As already hinted at, you will still need to think about what to do when the newly-created EBS volumes are no longer in use by the instance that created them. If you know you won't need them, have a script to detach and delete the volume during instance shutdown (but not shutdown-before-reboot). Be aware that if an instance fails to terminate nicely the attached EBS volume may still exist and you will be charged for it.

In any case, make sure you keep track of your EBS volumes because the cost of keeping them around can add up quickly.

How to Mount an EBS Volume Created from a Snapshot on Startup

Now for the detailed instructions. Please note that the instructions below have been tested on Ubuntu 8.04, and should work on Debian or Ubuntu systems. If you are running a Red Hat-based system such as CentOS then some of the procedure may need to be adjusted accordingly.

There are four parts of getting set up:
  • Setting up the Original Instance with an EBS volume
  • Creating the EBS Snapshot
  • Preparing the AMI
  • Launching a New Instance
In the last step the new instance will create a new volume from the specified snapshot and mount it during startup.

Setting Up the Original Instance with an EBS volume

[Note: this section is based on the fine article about runing MySQL with EBS by Eric Hammond.]

Start out with an EC2 instance booted from an AMI that you like. I recommend one of the Alestic Ubuntu Hardy 8.04 Server AMIs. The instance will be assigned an instance ID (in this example i-11111111) and a public IP address (in this example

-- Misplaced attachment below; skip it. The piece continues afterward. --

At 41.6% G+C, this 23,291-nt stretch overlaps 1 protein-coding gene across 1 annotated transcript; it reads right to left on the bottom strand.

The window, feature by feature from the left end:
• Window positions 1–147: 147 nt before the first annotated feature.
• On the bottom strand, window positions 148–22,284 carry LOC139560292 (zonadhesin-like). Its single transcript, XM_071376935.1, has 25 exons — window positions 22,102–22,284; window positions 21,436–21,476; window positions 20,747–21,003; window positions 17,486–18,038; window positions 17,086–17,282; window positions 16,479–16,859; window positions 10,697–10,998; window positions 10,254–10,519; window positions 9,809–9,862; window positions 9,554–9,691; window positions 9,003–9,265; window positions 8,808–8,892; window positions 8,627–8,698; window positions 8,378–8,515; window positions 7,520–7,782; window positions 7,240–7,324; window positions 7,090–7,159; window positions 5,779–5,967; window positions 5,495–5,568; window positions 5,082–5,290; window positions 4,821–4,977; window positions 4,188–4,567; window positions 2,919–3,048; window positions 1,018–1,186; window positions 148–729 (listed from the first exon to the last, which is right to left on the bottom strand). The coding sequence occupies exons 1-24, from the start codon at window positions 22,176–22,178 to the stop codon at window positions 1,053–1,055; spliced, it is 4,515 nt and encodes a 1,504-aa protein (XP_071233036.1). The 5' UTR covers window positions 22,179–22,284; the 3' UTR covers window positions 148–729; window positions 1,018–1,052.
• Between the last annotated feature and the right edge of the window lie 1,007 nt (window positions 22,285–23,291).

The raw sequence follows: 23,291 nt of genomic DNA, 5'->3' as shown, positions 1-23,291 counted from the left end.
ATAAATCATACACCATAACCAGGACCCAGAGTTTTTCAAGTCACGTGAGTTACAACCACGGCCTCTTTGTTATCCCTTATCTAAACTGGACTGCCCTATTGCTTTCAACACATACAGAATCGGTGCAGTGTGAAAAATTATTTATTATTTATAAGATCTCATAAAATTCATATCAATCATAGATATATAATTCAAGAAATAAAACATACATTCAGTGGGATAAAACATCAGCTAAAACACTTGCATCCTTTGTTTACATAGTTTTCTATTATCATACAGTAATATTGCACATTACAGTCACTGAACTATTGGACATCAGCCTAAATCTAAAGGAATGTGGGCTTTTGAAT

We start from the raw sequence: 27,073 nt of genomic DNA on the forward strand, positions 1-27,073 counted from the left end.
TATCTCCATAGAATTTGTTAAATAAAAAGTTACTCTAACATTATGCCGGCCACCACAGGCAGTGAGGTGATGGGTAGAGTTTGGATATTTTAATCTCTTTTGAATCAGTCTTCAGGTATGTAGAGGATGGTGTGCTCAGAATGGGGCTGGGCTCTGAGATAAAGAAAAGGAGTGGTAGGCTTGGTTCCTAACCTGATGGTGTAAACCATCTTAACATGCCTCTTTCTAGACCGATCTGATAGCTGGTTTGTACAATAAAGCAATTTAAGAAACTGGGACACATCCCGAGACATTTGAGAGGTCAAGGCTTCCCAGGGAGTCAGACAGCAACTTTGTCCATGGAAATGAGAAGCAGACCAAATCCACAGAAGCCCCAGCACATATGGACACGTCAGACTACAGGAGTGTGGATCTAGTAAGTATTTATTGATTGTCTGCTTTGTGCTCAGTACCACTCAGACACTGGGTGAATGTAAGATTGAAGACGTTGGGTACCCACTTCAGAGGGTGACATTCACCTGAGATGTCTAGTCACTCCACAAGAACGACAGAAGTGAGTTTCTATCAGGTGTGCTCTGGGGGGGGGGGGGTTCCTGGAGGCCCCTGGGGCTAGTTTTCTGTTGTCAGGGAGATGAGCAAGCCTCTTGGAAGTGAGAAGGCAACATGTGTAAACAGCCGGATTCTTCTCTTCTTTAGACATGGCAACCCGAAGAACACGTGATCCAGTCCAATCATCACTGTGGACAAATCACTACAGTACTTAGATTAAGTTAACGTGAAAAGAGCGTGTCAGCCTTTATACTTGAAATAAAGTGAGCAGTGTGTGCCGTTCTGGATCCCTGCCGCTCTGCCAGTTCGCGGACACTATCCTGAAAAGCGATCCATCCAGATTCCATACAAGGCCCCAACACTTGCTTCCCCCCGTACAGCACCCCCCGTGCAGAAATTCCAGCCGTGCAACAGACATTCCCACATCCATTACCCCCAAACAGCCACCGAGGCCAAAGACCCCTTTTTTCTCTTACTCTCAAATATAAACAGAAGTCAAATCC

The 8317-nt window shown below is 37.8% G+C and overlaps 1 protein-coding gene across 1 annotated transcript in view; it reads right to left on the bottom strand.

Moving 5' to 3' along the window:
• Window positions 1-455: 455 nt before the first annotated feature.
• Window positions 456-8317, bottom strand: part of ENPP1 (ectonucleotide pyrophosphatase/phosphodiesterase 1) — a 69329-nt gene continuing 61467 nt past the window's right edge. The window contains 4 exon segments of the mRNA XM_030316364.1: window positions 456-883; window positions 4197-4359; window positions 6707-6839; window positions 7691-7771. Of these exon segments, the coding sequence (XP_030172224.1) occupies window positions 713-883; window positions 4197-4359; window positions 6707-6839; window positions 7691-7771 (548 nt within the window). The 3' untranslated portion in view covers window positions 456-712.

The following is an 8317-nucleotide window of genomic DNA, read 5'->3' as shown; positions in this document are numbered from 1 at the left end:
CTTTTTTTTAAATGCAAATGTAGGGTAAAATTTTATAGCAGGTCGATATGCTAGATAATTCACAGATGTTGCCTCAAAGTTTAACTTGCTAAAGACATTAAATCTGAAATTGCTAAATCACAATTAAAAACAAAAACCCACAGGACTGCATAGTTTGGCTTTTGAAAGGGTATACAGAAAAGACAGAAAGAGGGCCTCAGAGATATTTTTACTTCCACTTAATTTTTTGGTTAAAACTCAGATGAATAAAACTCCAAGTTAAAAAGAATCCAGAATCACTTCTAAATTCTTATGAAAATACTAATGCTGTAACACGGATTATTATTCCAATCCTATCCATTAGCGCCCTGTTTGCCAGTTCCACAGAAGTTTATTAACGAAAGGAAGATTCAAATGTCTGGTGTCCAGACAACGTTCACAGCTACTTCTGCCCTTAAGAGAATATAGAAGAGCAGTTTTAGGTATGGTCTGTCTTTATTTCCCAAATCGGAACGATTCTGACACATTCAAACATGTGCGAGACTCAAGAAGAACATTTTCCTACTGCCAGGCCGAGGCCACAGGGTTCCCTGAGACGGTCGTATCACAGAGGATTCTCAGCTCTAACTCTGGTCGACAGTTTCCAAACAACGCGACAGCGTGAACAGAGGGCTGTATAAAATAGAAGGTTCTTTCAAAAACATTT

ec2-run-instances -z us-east-1a --key MyKeypair ami-0772946e

ec2-describe-instances i-11111111

Once the ec2-describe-instances output shows that the instance is running, continue by creating an EBS volume. This command creates a 1 GB volume in the us-east-1a availability zone, which is the same zone in which the instance was launched. The volume will be assigned a volume ID (in this example vol-00000000).

ec2-create-volume -z us-east-1a -s 1

ec2-describe-volumes vol-0000000

Once the ec2-describe-volumes output shows that the volume is available, attach it to the instance:

ec2-attach-volume -d /dev/sdh -i i-11111111 vol-0000000

Next we can log into the instance and set it up. The following will install MySQL and the XFS filesystem drivers, and then mount and format the EBS volume. When prompted, specify a MySQL root password. If you are running a Canonical Ubuntu AMI you need to change the ssh username from root to ubuntu in these commands.

ssh -i id_rsa-MyKeypair root@

sudo apt-get update && sudo apt-get upgrade -y
sudo apt-get install -y xfsprogs mysql-server
sudo modprobe xfs
sudo mkfs.xfs /dev/sdh
sudo mount -t xfs -o noatime /dev/sdh /vol
sudo mkdir /vol
sudo mount /vol

The EBS volume is now attached and formatted and MySQL is installed, so now we configure MySQL to use the EBS volume for its data, configuration, and logs:

sudo /etc/init.d/mysql stop
# Due to a minor MySQL bug this may be necessary - does not hurt
sudo killall mysqld_safe
export EBS_MOUNT_DIR=/vol
export EBS_EXPORTS="/etc/mysql /var/lib/mysql /var/log/mysql"
for i in $EBS_EXPORTS
sudo mkdir -p `dirname "$EBS_MOUNTED_EXPORT_DIR"`
sudo mv $i `dirname "$EBS_MOUNTED_EXPORT_DIR"`
sudo mkdir $i
sudo mount --bind
sudo /etc/init.d/mysql start
# Needed later to hold our credentials for bundling an AMI
sudo -H mkdir ~/.ec2

Before we go on, we'll make sure the EBS volume is being used by MySQL. The data directory on the EBS volume is /vol/var/lib/mysql so we should expect new databases to be created there.

mysql -u root -p -e create database db_on_ebs"
ls -l /vol/var/lib/mysql/

The listing should show that the new directory db_on_ebs was created. This proves that MySQL is using the EBS volume for its data store.

Creating the EBS Snapshot